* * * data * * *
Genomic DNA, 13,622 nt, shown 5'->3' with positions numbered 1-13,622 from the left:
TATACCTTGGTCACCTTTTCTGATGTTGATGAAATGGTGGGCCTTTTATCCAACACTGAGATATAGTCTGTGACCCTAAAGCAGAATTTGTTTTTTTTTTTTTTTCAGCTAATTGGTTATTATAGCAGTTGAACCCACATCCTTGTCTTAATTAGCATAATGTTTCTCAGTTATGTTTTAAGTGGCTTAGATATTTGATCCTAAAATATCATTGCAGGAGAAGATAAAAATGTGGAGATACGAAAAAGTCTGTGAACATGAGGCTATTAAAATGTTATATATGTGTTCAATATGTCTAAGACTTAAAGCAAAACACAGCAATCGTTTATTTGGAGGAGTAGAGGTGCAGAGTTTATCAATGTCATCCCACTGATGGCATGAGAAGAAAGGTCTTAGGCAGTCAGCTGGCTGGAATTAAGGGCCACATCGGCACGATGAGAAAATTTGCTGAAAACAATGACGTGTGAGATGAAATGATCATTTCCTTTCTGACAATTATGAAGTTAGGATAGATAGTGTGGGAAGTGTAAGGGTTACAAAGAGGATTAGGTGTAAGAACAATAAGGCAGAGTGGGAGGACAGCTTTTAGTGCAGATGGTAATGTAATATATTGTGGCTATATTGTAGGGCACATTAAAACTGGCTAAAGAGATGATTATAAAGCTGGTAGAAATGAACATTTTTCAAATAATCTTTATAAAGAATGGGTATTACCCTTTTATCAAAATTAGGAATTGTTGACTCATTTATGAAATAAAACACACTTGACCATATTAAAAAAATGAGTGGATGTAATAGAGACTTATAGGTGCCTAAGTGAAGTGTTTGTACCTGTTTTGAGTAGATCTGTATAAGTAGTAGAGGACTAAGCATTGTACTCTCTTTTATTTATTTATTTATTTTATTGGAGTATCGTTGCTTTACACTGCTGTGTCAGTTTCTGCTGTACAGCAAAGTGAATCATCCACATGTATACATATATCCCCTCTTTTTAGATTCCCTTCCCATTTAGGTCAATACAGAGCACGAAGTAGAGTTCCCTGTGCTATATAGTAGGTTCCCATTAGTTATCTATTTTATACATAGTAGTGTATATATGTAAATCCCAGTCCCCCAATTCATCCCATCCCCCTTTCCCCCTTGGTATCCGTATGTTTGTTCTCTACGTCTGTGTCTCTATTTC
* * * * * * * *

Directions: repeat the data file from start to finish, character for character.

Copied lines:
Genomic DNA, 13,622 nt, shown 5'->3' with positions numbered 1-13,622 from the left:
TATACCTTGGTCACCTTTTCTGATGTTGATGAAATGGTGGGCCTTTTATCCAACACTGAGATATAGTCTGTGACCCTAAAGCAGAATTTGTTTTTTTTTTTTTTTCAGCTAATTGGTTATTATAGCAGTTGAACCCACATCCTTGTCTTAATTAGCATAATGTTTCTCAGTTATGTTTTAAGTGGCTTAGATATTTGATCCTAAAATATCATTGCAGGAGAAGATAAAAATGTGGAGATACGAAAAAGTCTGTGAACATGAGGCTATTAAAATGTTATATATGTGTTCAATATGTCTAAGACTTAAAGCAAAACACAGCAATCGTTTATTTGGAGGAGTAGAGGTGCAGAGTTTATCAATGTCATCCCACTGATGGCATGAGAAGAAAGGTCTTAGGCAGTCAGCTGGCTGGAATTAAGGGCCACATCGGCACGATGAGAAAATTTGCTGAAAACAATGACGTGTGAGATGAAATGATCATTTCCTTTCTGACAATTATGAAGTTAGGATAGATAGTGTGGGAAGTGTAAGGGTTACAAAGAGGATTAGGTGTAAGAACAATAAGGCAGAGTGGGAGGACAGCTTTTAGTGCAGATGGTAATGTAATATATTGTGGCTATATTGTAGGGCACATTAAAACTGGCTAAAGAGATGATTATAAAGCTGGTAGAAATGAACATTTTTCAAATAATCTTTATAAAGAATGGGTATTACCCTTTTATCAAAATTAGGAATTGTTGACTCATTTATGAAATAAAACACACTTGACCATATTAAAAAAATGAGTGGATGTAATAGAGACTTATAGGTGCCTAAGTGAAGTGTTTGTACCTGTTTTGAGTAGATCTGTATAAGTAGTAGAGGACTAAGCATTGTACTCTCTTTTATTTATTTATTTATTTTATTGGAGTATCGTTGCTTTACACTGCTGTGTCAGTTTCTGCTGTACAGCAAAGTGAATCATCCACATGTATACATATATCCCCTCTTTTTAGATTCCCTTCCCATTTAGGTCAATACAGAGCACGAAGTAGAGTTCCCTGTGCTATATAGTAGGTTCCCATTAGTTATCTATTTTATACATAGTAGTGTATATATGTAAATCCCAGTCCCCCAATTCATCCCATCCCCCTTTCCCCCTTGGTATCCGTATGTTTGTTCTCTACGTCTGTGTCTCTATTTC